I have tested this with `new DriverRemoteConnection`
This is a silent error and it won't be able to catch the error due to the way it is handled.
I've tracked it down to this line:
A fairly quick solution (but possibly breaking change) to this is by not opening the database in the constructor (line reference L105) but instead forcing the user to run the `DriverRemoteConnection.open()` after the constructor has been initialized. `DriverRemoteConnection.open()` returns a promise which makes more sense and is a bit more intuitive. The current error message gives an error about DNS which is increadibly confusing without deepdiving into the Gremlin driver code and navigating through 3 classes to find the culprit. It's also an error which seems a bit more harmless than it actually is.
It'salso possible to set option.connectOnStartup to "false" by default, this however will require the user to be aware of the possible failure upon setting it to true. I believe forcing the user to run .open() after initializing the class may be more robust.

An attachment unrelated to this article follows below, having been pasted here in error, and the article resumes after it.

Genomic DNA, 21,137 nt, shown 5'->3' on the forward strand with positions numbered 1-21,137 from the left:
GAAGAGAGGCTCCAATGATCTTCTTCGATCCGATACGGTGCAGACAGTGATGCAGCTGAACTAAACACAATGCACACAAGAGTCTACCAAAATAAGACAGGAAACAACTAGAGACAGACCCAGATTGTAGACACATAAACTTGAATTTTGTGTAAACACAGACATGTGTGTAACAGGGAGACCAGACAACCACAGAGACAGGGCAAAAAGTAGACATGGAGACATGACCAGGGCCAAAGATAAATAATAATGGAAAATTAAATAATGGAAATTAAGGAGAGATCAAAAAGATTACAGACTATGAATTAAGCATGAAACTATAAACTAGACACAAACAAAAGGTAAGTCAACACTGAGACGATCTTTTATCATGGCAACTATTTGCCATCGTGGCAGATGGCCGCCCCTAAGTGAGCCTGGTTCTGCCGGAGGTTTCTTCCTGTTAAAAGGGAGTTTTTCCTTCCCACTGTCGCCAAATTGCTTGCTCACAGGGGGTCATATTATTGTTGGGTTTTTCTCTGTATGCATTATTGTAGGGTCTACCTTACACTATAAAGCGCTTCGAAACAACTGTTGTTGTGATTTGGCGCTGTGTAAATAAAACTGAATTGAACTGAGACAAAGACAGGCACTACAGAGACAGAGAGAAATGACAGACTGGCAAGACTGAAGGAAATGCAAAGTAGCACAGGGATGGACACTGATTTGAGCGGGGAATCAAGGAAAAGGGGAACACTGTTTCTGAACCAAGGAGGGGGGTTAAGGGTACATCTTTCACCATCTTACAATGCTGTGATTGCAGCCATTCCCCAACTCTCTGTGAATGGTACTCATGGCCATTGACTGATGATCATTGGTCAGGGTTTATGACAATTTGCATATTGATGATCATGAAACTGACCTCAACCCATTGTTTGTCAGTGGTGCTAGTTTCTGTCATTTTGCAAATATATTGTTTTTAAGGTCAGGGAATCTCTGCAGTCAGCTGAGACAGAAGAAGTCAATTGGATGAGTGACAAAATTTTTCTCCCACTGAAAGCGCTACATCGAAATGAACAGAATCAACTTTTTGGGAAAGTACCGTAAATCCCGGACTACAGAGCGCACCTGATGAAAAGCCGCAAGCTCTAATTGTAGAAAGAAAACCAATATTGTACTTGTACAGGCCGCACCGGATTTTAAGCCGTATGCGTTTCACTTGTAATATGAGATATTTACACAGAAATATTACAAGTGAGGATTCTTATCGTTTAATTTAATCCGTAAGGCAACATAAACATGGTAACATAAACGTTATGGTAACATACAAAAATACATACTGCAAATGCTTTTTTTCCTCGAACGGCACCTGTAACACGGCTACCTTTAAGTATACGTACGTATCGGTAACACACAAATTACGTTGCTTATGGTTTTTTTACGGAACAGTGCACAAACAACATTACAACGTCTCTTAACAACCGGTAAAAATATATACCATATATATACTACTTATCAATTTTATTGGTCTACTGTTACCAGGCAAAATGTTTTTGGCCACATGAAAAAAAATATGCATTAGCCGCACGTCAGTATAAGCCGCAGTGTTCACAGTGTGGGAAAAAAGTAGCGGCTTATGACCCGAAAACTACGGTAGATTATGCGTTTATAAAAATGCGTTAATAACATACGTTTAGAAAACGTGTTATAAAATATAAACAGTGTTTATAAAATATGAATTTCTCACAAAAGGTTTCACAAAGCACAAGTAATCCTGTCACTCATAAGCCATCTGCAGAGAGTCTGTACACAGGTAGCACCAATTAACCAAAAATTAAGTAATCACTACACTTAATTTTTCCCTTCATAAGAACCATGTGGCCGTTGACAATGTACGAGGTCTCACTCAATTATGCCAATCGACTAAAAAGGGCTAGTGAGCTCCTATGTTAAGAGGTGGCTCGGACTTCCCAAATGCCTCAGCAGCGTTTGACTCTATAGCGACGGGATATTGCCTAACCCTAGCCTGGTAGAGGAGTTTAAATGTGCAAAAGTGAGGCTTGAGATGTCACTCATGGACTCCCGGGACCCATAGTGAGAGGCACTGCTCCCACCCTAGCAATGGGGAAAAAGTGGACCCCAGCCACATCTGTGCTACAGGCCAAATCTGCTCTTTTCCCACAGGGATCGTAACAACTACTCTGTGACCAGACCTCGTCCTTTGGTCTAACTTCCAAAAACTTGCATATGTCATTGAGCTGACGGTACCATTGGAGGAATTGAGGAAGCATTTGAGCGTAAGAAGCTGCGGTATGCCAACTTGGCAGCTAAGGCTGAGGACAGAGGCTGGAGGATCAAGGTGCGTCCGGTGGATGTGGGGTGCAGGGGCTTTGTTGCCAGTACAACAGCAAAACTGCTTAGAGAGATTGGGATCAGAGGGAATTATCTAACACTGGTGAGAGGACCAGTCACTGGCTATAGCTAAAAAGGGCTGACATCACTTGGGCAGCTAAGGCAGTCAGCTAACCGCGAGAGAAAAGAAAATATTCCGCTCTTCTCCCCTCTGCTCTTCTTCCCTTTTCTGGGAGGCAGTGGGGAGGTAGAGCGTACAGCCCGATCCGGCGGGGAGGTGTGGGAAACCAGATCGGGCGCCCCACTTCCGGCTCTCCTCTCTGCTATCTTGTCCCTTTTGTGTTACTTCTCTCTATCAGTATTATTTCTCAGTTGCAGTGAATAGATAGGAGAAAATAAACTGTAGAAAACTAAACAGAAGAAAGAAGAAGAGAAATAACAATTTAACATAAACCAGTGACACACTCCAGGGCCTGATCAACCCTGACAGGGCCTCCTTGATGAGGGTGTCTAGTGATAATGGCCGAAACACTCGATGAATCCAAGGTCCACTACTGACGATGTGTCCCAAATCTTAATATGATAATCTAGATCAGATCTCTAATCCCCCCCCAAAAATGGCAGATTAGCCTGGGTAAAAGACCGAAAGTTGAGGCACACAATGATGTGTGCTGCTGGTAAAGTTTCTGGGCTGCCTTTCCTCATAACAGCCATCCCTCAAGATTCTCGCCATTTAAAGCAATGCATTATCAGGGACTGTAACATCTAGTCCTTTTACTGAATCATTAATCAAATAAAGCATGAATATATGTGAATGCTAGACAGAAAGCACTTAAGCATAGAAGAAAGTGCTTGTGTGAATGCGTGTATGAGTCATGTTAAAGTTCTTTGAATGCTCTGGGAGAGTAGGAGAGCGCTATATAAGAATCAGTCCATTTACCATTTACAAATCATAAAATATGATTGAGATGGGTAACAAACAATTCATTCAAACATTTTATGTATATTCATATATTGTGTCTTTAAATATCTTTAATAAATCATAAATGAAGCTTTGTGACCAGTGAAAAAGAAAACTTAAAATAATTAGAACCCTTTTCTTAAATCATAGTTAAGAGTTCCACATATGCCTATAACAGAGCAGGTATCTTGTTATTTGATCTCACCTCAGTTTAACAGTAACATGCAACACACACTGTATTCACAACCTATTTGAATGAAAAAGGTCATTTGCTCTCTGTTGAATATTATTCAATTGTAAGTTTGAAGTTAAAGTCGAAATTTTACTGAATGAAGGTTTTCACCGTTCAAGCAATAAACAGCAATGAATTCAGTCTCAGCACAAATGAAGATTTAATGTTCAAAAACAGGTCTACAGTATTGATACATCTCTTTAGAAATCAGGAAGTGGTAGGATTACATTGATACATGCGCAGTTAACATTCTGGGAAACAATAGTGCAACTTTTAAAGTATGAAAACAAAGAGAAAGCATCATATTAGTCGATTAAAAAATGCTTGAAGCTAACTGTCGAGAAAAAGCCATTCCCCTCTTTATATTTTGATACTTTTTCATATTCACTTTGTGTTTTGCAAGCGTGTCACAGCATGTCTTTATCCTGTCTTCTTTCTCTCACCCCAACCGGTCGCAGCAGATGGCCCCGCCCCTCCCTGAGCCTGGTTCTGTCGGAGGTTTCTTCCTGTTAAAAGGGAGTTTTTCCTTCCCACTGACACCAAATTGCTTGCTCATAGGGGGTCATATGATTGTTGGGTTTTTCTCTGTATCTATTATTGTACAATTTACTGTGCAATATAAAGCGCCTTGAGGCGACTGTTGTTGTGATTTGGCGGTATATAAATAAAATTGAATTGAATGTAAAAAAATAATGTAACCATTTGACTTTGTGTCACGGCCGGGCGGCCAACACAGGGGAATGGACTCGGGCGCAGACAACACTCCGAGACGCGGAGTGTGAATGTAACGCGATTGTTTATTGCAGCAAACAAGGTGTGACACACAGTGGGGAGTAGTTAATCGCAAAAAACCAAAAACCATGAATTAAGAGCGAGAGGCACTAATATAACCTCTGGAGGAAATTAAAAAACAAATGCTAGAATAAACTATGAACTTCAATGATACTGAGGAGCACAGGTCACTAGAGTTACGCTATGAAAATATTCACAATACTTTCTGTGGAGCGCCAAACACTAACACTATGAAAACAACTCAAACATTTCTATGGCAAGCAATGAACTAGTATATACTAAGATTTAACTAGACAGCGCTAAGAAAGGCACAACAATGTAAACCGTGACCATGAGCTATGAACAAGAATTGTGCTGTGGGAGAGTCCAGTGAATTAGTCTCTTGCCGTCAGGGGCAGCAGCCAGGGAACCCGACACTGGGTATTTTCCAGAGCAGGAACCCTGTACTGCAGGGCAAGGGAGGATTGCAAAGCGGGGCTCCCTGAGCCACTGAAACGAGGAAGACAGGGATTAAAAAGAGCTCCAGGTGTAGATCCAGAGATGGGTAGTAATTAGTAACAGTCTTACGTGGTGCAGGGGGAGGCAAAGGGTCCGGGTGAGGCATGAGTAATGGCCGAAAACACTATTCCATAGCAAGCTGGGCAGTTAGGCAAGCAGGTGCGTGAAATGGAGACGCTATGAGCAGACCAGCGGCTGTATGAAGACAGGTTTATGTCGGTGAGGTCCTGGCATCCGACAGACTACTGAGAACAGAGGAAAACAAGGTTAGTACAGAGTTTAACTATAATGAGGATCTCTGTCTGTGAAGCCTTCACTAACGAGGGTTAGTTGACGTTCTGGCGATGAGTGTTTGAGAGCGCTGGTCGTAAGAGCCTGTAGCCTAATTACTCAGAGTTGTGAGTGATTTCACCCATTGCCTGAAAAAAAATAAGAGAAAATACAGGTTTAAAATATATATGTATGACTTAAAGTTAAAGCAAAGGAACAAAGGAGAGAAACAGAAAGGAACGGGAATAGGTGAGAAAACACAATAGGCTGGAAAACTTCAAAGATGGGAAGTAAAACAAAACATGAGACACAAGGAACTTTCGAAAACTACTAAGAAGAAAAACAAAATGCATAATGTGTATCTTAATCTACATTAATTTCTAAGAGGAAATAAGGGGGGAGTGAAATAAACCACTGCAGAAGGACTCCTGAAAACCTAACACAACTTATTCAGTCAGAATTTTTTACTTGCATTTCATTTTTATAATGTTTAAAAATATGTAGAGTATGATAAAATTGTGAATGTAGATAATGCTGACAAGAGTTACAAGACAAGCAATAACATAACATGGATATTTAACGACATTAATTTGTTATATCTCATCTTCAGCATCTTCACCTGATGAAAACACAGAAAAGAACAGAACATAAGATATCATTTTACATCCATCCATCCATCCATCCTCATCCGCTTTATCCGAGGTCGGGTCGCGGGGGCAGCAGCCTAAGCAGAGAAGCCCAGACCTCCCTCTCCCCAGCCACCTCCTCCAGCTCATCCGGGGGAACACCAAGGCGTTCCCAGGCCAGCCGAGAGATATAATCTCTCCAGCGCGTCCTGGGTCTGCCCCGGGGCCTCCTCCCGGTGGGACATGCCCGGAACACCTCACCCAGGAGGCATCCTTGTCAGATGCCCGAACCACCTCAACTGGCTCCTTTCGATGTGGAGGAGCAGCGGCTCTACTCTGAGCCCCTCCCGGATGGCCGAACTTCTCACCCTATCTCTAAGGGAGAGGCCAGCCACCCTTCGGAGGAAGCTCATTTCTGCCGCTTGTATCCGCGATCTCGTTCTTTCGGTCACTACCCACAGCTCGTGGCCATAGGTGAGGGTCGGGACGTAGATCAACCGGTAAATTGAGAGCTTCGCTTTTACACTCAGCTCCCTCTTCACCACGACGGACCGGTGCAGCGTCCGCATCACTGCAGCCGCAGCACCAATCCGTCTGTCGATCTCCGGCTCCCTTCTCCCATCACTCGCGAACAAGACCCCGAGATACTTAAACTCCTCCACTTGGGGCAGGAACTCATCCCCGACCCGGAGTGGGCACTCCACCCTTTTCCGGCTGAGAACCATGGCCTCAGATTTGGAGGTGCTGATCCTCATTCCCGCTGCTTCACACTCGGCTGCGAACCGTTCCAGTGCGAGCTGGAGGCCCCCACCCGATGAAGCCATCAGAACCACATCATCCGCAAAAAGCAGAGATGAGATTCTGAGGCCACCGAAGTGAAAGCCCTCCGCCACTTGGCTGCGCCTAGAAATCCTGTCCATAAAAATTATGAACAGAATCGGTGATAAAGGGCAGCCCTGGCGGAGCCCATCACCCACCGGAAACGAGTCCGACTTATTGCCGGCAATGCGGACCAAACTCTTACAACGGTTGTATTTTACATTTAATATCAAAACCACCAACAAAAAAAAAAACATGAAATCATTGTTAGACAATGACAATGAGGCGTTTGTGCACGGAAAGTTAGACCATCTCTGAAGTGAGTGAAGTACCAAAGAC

By doing it this way the user can instead handle the error raised by DriverRemoteConnection.open() by using promise.catch() or an async function using await. Promise.catch() is as provided:
Not handling the error properly means that if you pass in an invalid URL or the gremlin compatible database is down, it won't be able to handle the connection error before a transaction is attempted.
In the future Node.js unhandledRejection will terminate the Node.js process. This can cause critical failure of processes upon boot and may even cause DDoS situations where processes may flood the gremlin compatible database with connection attempts due to processes failing and being reinstated over and over by a process monitor.